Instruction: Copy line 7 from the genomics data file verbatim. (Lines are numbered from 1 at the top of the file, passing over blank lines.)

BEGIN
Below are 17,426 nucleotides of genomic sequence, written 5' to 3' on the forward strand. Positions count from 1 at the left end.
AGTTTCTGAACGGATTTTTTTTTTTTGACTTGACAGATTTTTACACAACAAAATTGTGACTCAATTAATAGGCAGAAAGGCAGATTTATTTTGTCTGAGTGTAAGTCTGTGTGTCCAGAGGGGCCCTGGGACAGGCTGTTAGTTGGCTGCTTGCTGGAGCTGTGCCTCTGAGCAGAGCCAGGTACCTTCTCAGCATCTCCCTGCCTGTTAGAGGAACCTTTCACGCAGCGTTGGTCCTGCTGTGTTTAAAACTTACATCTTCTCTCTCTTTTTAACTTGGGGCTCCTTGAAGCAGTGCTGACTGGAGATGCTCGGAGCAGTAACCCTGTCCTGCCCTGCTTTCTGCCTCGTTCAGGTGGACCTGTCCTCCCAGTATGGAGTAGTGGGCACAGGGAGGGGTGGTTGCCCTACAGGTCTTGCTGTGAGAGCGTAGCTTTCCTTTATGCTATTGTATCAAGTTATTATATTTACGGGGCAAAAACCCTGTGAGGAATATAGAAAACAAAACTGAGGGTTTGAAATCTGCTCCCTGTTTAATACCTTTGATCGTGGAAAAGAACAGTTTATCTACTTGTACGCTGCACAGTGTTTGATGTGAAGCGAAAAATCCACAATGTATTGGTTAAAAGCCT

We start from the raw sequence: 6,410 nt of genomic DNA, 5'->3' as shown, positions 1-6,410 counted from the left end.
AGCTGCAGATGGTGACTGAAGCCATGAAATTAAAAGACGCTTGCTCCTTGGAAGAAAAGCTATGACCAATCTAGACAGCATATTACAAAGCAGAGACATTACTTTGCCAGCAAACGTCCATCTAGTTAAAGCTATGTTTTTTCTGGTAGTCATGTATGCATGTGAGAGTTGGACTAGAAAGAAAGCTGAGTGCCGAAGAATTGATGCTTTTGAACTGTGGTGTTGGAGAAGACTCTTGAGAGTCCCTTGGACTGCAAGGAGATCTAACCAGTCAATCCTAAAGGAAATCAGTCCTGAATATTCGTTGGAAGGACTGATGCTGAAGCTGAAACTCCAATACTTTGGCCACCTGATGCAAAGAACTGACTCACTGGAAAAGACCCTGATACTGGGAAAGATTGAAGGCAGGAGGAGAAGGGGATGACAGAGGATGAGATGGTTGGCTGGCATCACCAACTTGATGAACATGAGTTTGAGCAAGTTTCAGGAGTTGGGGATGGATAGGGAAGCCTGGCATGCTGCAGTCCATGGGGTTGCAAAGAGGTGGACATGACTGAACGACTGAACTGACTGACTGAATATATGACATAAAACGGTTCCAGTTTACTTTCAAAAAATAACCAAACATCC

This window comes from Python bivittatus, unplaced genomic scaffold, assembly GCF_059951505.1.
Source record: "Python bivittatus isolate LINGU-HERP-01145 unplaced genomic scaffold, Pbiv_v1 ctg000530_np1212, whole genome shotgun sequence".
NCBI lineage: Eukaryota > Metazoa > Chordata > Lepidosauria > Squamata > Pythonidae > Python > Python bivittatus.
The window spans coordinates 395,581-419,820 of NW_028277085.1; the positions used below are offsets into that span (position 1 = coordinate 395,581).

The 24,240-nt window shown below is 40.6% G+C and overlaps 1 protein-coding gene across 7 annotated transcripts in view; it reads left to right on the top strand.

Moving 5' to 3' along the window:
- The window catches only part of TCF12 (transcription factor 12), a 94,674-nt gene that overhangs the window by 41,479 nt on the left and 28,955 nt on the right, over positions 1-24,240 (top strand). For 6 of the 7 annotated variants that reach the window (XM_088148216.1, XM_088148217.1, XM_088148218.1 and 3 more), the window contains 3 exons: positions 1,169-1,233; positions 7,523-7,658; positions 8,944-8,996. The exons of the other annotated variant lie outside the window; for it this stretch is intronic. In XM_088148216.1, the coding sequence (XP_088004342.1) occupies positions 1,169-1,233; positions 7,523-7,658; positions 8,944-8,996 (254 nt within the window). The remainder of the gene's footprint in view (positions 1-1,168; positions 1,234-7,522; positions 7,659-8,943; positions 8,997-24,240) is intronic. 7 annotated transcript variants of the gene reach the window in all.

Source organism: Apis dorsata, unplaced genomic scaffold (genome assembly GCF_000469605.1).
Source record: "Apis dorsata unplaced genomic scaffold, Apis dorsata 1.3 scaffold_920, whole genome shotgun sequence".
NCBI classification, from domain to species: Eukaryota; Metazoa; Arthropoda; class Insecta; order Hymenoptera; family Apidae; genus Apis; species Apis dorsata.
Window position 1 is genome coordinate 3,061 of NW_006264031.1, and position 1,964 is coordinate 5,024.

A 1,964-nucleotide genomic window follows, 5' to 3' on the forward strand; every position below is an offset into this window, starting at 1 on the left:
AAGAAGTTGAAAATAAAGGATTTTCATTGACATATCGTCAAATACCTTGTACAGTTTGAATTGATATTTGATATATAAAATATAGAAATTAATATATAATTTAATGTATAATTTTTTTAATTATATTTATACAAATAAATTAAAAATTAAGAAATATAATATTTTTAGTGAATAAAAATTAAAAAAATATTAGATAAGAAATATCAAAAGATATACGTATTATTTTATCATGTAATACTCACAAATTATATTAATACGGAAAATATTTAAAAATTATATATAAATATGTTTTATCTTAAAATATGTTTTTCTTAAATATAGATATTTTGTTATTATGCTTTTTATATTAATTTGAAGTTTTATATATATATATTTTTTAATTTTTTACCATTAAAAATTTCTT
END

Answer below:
NCBI lineage: Eukaryota > Metazoa > Chordata > Lepidosauria > Squamata > Pythonidae > Python > Python bivittatus.